Topics: Life Observations, Christianity
My uncle just passed away Friday night. Although we were not blood related, we were fairly close.
I'm trying to be sad, but I can't be. I am happy.
Let me explain.
My uncle had cancer and he was always in pain. For most of that time he could still function - he could still travel the world and teach - but it was somewhat difficult.
Near the end, things made a quick escalation and his condition became terrible. He even lost use of his legs.
We all wanted him to get better, and now he has. He feels good again.
Now I can't help but frequently think of that and what his reaction must be meeting God.
There is some debate on if we meet God immediately after death or wait until the rapture, but does it matter? My mind automatically thinks about my uncle's intense joy, excitement, and wonder. As MercyMe's very good song says, "I Can Only Imagine" what that must be like.
And that gives me joy.
- James D. McIntosh Jr.
My Mother's Quilts is a devotional written Ramona Richards and published by Worthy Publishing. Each chapter of it features one of the quilts Richards's mother made and/or owned.
Each chapter, of which there are about 60 that are each about 3 small pages in length, also contains a story about the featured quilt from the life of Richards or one of her family members. This story is in turn connected to a Bible verse, a lesson/thought, and a prayer.
It all feels like it is mostly aimed towards women, but men can read and enjoy it as well.
If you are a person who has a fondness or respect for history, antiques, heritage, creativity, beauty, and/or faith, My Mother's Quilts is a book you could enjoy.
This book demonstrates a deep respect for hard work, family ties, responsibility, faith, beauty, and even physical warmth. It all jumps off the page and penetrates the reader.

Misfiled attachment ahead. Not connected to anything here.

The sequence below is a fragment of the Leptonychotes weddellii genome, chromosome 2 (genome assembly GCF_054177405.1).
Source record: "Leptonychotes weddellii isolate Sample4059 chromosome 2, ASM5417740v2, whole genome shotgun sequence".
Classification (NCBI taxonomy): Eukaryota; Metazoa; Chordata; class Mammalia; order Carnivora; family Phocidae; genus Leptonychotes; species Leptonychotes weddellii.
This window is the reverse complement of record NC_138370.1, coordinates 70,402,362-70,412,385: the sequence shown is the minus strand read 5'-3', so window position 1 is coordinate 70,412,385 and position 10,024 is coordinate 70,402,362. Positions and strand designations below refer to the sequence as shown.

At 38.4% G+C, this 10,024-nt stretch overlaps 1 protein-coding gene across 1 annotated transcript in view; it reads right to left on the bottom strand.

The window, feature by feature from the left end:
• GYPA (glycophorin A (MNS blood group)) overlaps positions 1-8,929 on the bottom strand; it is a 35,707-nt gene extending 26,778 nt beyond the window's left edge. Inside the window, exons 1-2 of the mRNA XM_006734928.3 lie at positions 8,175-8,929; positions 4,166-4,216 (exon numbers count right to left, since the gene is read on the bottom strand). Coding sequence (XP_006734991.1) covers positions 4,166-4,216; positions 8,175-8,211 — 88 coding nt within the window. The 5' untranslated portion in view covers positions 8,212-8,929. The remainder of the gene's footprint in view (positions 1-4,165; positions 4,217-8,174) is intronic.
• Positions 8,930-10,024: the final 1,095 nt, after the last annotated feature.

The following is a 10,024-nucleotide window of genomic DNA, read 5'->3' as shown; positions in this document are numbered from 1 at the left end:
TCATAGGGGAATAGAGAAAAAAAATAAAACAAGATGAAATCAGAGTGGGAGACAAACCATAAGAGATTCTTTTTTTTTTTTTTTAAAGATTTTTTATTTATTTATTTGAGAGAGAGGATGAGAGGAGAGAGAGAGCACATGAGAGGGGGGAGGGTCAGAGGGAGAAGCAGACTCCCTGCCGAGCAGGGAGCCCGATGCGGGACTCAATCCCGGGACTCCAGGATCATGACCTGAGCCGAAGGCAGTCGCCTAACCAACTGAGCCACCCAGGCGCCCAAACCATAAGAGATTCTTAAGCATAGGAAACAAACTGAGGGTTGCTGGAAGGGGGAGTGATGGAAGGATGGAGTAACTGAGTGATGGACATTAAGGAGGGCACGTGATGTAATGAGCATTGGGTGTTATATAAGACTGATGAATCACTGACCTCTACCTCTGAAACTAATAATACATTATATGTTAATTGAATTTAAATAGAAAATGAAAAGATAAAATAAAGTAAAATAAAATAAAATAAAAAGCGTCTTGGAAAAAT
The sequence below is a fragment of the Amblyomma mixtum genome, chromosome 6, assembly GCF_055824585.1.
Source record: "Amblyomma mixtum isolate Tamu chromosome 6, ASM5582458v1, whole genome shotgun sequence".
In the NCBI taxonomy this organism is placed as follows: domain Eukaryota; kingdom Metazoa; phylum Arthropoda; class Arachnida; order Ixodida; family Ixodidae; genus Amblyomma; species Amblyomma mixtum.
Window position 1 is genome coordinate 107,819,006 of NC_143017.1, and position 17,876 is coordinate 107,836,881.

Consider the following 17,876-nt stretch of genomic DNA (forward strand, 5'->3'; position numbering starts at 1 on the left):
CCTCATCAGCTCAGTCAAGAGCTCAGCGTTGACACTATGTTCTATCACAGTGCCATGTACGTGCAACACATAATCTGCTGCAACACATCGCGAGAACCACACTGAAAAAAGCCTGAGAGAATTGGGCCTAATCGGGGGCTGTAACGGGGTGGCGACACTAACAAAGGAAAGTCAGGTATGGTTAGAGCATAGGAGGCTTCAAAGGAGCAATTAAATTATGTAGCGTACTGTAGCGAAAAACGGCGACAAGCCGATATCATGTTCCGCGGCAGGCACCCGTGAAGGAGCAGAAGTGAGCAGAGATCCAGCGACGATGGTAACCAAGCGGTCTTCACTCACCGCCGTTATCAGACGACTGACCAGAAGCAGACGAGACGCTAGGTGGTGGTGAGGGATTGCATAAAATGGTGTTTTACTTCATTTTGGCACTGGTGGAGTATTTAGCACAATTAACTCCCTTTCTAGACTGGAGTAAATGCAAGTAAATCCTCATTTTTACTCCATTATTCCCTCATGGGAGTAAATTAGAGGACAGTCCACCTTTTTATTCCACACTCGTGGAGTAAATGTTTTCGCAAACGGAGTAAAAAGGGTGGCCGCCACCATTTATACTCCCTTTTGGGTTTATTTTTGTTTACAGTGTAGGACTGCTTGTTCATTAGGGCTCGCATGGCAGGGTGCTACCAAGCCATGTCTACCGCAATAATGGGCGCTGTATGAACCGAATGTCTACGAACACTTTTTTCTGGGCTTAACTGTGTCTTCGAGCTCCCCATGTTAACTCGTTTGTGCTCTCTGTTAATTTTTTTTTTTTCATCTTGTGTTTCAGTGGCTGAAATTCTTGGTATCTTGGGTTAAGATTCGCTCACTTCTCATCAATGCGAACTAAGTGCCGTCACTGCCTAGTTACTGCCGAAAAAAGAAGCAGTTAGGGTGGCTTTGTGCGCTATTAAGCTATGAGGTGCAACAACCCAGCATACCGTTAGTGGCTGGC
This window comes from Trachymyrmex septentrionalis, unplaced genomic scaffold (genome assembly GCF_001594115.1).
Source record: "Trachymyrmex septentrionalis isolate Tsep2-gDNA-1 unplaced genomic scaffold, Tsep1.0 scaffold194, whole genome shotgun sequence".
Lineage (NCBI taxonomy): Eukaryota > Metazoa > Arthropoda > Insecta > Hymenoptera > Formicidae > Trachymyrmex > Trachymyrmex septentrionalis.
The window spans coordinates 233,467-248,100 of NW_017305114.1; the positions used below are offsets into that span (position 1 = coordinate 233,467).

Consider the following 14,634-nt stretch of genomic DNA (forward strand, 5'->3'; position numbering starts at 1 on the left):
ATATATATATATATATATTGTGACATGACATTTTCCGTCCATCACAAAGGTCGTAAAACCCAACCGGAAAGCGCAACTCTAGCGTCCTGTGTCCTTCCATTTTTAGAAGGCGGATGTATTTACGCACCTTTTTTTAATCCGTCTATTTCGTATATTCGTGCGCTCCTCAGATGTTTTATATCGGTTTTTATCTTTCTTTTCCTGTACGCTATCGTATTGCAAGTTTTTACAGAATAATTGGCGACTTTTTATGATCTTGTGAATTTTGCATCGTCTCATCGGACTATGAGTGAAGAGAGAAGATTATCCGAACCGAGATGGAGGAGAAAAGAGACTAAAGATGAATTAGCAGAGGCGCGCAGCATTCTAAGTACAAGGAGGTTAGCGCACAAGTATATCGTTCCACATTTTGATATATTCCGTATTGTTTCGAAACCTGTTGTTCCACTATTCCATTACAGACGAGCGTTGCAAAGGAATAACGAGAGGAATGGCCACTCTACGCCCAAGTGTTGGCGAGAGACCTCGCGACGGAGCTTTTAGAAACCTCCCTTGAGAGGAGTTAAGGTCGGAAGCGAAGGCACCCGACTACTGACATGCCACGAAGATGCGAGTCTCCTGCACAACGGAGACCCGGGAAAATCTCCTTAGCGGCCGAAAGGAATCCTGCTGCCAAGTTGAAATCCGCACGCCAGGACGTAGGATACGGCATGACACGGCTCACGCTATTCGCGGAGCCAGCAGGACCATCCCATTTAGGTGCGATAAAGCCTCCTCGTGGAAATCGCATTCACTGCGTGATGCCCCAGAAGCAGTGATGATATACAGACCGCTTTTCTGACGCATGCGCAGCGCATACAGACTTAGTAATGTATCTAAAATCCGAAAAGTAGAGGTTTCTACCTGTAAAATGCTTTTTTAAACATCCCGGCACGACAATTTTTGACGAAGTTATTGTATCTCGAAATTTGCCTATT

Not to mention I learned a lot about what it takes to quilt and developed as respect and admiration for quilting.
Furthermore, each chapter has at least one photo of the featured quilt, and the colors, patterns, and settings are wonderful and very relaxing to look at. The visuals alone can help lift your spirits.
But the visuals are not all that is in this book. The way Richards tries to tie each quilt into a family story - which can be funny, touching, sad, and/or interesting - and a spiritual thought is encouraging and refreshing. Although the chapters are short, Richards occasionally gets across a really deep thought that can cause you to stop and think.
There are very often times in My Mother's Quilts when a chapter's verse, story, and lesson feel forced together. Sometimes it is difficult to even see any connection whatsoever.
Although it is nice to see someone putting a spiritual spin on life and items, this flaw can be somewhat distracting.
Additionally, there is occasionally an element of pride in the book. There are a couple points when Richards talks about showing off quilts to friends and family and basking in the praise and feeling proud.